How many species of owl can be found in Iowa? The answer may shock you – nine. I think many of us know the barred owl that can be hear using it “who cooks for you” call in nearly any wooded area. You may also know the barn, great horned and screech owls. But let’s discuss some of the lesser known species as we get ready for the live raptor presentation next Saturday.
The short-eared owl is a state endangered species. They stand a whopping 15 inches tall and are a tawny-brown color. Their heads are rounded, but very short “ear” tufts can be seen near the top of their heads. Their yellow eyes will be easily visible if they look your way. You have to be in the right area to see this species though. They nest on the ground in open grasslands, but they need areas that are 250 acres or more in size. Iowa’s landscape has been greatly changed over the years, and finding 250 acres of consecutive prairie is not an easy task. Southern Iowa does have some big grassland areas and could be a good place to find them. I have heard calm evenings at sunset November through March is the best time to find them.
Long-eared owls are a state threatened species that also stand about 15 inches tall. It has long wings, and prefers to nest in dense conifer (red cedar) stands near open grasslands. They often take over old crow, haw or squirrel nests. The name comes from the long feather “ear” tufts on its head. This is a secretive little bird, and you would likely have to trek through lots of thick brush and red cedar to catch even a glimpse of one. Both the short and long-eared owls are more often winter visitors and rarely – if ever – nest in Iowa.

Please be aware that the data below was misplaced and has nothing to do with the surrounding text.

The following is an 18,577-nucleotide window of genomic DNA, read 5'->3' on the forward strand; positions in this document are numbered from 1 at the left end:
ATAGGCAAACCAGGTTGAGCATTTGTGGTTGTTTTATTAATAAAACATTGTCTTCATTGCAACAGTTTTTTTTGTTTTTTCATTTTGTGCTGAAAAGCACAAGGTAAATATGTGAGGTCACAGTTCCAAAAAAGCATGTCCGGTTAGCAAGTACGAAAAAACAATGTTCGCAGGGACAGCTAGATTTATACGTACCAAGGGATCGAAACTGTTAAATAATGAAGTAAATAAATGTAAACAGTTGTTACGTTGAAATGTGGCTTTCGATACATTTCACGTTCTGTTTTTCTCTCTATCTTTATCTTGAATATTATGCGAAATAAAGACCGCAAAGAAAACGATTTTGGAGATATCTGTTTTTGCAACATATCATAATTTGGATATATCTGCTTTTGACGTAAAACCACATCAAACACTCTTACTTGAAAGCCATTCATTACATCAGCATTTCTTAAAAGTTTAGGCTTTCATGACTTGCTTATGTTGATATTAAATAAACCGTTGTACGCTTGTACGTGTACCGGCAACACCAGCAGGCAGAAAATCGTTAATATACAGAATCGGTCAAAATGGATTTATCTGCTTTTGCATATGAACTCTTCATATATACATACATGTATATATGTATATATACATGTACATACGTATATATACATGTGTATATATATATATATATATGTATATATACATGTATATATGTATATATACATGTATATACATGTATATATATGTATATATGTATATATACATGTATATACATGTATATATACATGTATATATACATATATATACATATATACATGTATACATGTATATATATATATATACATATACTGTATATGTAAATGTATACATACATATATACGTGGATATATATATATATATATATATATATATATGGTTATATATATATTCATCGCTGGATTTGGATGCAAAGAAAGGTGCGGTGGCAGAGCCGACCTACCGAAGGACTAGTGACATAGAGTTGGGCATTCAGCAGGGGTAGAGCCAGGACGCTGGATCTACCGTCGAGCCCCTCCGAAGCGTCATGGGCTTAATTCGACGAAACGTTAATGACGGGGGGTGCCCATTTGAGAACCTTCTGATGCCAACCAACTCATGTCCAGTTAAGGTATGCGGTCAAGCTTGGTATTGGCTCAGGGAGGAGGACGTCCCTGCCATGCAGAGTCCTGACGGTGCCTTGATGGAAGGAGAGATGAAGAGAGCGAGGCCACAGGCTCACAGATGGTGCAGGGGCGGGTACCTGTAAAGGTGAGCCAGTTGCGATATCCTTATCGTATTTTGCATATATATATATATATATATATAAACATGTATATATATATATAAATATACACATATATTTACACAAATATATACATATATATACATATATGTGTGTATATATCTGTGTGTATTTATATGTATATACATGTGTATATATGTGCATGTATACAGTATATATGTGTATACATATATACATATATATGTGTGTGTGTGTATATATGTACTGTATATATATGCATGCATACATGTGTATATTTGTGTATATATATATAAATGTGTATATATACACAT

The snowy owl has gotten much attention this year as many have made their way into our state and beyond. This is an owl that only occasionally visits Iowa during what they call irruption years. They typically are found in the arctic tundra and eat lemmings. Here they would eat small mammals. It is easily distinguished from other owl species by the mostly white feathers and large size (23 inches tall). If you happen to see one, you are very lucky, and you should keep your distance so as not to stress the creature out more than it already is from its journey.
The smallest owl found in Iowa is the northern saw-whet owl. It stands only 8 inches tall and is buffy brown in color. This too is a fairly common winter visitor. In its nesting grounds in northern forests it is a cavity nester. During Iowa’s winter months it will be found in cedars and other conifers.
That brings us to the burrowing owl. It is slightly bigger than the saw-whet at 9 ½ inches tall. It has long legs and a short tail. Its feathers are grayish-brown with a white throat patch. It rarely nests in Iowa, but – as the name suggests – it nests in the ground. It does not dig its own nest burrow though. It will usually use burrows made by badgers. Being a small owl, it east beetles, other insects and some small mammals.